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Volume 746: debated on Monday 17 June 2013


Asked by

To ask Her Majesty’s Government what assessment they have made of the findings of the campaign by the National Autistic Society, Push for Action, launched on 14 May. I declare an interest as vice-president of the National Autistic Society.

My Lords, the National Autistic Society’s Push for Action campaign coincides with the Government’s review of the 2010 adult autism strategy. We are already taking forward some of the campaign’s recommendations, and we will consider others that fall to government during the review, the investigative stage of which is due to last until the end of October.

I must say that I am encouraged by the Minister’s words. Four years after Parliament passed the groundbreaking Autism Act, this National Autistic Society report reveals that despite some progress far too many autistic adults are missing out on everyday support. A shocking 70% of adults and their carers say they get no help from social services, and this is not always down to money. Indeed, economic modelling by Deloitte shows that every pound invested in services for autistic adults with moderate needs brings a return of £1.30. When the Government review the autism strategy, will they consider providing an innovation fund so that local councils can provide the cost-effective services that all autistic adults need and actually demand?

My Lords, we will certainly consider the idea of an innovation fund during the course of the review. We have allocated some central funding already to support the implementation of the autism strategy, for example in commissioning a range of training products from expert bodies to support local areas and professionals. I hope the noble Lord will agree that the strategy and the statutory guidance that goes with it mark a great step forward for adults with autism in England. We now need to take an honest look at how it is all working and come up with further ideas and actions as necessary.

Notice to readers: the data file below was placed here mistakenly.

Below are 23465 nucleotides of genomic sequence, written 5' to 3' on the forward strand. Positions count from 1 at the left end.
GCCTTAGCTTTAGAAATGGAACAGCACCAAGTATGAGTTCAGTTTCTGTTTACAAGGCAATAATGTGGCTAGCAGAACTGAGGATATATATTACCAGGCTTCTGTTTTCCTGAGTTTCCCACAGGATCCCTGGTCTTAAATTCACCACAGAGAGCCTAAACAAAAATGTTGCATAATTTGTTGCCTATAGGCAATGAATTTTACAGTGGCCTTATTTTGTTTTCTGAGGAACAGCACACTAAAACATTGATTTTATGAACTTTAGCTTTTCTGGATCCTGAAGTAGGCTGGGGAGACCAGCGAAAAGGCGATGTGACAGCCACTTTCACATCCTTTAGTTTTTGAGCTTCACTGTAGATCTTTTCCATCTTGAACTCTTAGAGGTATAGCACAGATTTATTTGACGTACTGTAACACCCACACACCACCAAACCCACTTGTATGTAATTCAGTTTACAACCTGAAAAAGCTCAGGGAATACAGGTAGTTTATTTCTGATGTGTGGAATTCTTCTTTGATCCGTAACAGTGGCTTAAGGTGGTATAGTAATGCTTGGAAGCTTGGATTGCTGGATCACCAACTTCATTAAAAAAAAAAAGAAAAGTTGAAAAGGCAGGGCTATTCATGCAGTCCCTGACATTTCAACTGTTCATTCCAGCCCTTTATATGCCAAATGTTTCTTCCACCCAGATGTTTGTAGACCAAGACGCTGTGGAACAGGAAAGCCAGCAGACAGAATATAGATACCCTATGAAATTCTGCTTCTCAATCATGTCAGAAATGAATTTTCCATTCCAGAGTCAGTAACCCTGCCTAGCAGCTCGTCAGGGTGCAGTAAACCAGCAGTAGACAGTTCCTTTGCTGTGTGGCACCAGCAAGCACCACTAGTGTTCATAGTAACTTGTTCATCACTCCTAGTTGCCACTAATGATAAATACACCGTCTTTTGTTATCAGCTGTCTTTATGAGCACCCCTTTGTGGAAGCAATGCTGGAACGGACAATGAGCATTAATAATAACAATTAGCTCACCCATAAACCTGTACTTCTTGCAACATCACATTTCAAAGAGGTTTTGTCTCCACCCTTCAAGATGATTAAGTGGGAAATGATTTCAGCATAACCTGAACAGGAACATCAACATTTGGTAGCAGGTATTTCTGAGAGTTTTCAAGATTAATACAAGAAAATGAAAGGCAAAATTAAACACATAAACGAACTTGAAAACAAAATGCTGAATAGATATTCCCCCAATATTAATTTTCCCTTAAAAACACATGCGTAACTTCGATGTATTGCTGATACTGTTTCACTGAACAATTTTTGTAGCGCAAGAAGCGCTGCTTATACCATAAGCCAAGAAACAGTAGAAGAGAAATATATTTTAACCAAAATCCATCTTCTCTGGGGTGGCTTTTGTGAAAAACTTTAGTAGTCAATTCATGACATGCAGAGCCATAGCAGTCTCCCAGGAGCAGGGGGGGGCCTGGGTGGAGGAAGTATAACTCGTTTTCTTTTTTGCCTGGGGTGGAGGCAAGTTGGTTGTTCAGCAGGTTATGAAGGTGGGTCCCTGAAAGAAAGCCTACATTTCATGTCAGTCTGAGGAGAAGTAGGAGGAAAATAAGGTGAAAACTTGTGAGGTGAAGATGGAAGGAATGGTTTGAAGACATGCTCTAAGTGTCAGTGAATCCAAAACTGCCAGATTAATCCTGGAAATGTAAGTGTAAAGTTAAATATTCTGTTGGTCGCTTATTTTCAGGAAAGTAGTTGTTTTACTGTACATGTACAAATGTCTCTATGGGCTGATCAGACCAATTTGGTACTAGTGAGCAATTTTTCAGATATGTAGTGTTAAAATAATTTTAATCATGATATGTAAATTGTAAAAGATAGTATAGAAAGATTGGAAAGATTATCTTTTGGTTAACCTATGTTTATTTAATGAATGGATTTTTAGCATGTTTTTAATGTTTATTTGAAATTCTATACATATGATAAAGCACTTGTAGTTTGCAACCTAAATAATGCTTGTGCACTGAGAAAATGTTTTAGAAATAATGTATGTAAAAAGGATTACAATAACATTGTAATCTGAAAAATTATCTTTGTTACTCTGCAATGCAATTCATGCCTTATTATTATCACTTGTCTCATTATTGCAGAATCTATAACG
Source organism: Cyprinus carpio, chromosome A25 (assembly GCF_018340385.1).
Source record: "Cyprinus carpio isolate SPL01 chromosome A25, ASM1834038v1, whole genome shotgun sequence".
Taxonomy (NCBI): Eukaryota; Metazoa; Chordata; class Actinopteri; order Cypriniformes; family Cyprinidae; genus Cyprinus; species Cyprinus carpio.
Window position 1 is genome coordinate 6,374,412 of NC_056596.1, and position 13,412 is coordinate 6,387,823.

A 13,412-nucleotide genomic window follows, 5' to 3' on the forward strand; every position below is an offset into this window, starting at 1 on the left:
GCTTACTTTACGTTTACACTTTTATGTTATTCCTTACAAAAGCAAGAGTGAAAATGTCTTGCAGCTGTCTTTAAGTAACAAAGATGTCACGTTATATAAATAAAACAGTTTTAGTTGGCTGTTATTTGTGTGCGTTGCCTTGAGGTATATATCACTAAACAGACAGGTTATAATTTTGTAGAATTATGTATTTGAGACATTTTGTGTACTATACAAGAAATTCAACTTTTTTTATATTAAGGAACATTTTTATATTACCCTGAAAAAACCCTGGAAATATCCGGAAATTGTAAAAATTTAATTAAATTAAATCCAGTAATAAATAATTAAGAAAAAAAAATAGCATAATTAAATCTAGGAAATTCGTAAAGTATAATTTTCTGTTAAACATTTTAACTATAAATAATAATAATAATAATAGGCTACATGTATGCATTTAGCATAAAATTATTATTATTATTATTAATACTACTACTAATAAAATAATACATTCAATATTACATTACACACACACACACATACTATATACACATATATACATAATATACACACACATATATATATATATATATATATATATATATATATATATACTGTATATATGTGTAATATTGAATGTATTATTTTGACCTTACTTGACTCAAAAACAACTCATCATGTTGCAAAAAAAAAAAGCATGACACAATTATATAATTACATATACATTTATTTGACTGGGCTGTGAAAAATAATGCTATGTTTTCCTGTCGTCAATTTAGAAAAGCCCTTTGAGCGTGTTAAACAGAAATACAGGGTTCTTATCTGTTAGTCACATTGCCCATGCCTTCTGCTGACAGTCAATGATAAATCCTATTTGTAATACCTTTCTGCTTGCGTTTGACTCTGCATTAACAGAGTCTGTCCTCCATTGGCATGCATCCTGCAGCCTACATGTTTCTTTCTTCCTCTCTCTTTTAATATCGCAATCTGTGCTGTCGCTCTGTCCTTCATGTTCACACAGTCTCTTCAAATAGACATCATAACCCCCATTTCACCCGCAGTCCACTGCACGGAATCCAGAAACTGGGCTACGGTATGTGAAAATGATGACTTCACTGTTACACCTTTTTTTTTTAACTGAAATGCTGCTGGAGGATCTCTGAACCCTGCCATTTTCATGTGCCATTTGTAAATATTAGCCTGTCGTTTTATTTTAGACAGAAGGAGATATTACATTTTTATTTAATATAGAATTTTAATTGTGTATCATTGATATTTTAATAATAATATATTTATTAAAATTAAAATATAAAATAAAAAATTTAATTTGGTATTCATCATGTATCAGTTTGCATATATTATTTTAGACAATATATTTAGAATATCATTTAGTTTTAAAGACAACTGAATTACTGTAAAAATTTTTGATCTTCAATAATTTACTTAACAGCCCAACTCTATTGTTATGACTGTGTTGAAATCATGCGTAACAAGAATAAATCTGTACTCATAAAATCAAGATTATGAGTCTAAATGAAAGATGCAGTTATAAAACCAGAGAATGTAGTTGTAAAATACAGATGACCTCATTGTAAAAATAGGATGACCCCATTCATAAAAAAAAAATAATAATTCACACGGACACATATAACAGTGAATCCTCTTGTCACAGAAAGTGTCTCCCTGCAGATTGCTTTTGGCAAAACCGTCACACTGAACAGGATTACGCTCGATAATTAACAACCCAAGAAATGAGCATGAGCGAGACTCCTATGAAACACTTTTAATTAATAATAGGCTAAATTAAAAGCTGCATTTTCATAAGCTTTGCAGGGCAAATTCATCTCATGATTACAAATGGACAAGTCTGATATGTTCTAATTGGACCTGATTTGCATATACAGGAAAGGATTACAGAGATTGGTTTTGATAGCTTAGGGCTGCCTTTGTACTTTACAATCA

My Lords, I declare an interest as president of Ambitious about Autism. Can my noble friend confirm that the Government’s review of the adult autism strategy will pay close attention to the kind of day support services, such as the NAS’s Horizons service, which the recent Deloitte report, Ending the Other Care Crisis, has demonstrated not only leads to increased quality of life and reduced dependency but has clear economic benefits?

My noble friend draws attention to a very important strand of support for people with autism. Many people with this condition can benefit from small amounts of advocacy, help and support often through less formal support networks and not necessarily through the local authority. We will certainly be looking at that area.

I declare my autism interest in the register to the House. Does my noble friend accept that the Department of Health is the lead department on the Autism Act, but that other departments have responsibilities as part of the strategy? He will be aware of the finding of the Upper Tribunal (Administrative Appeals Chamber) in a case against the Secretary of State for Work and Pensions that the case has to be made that autism is different. Can I ask him to make sure that that case is made by his department to all other government departments involved in the care of people with autism?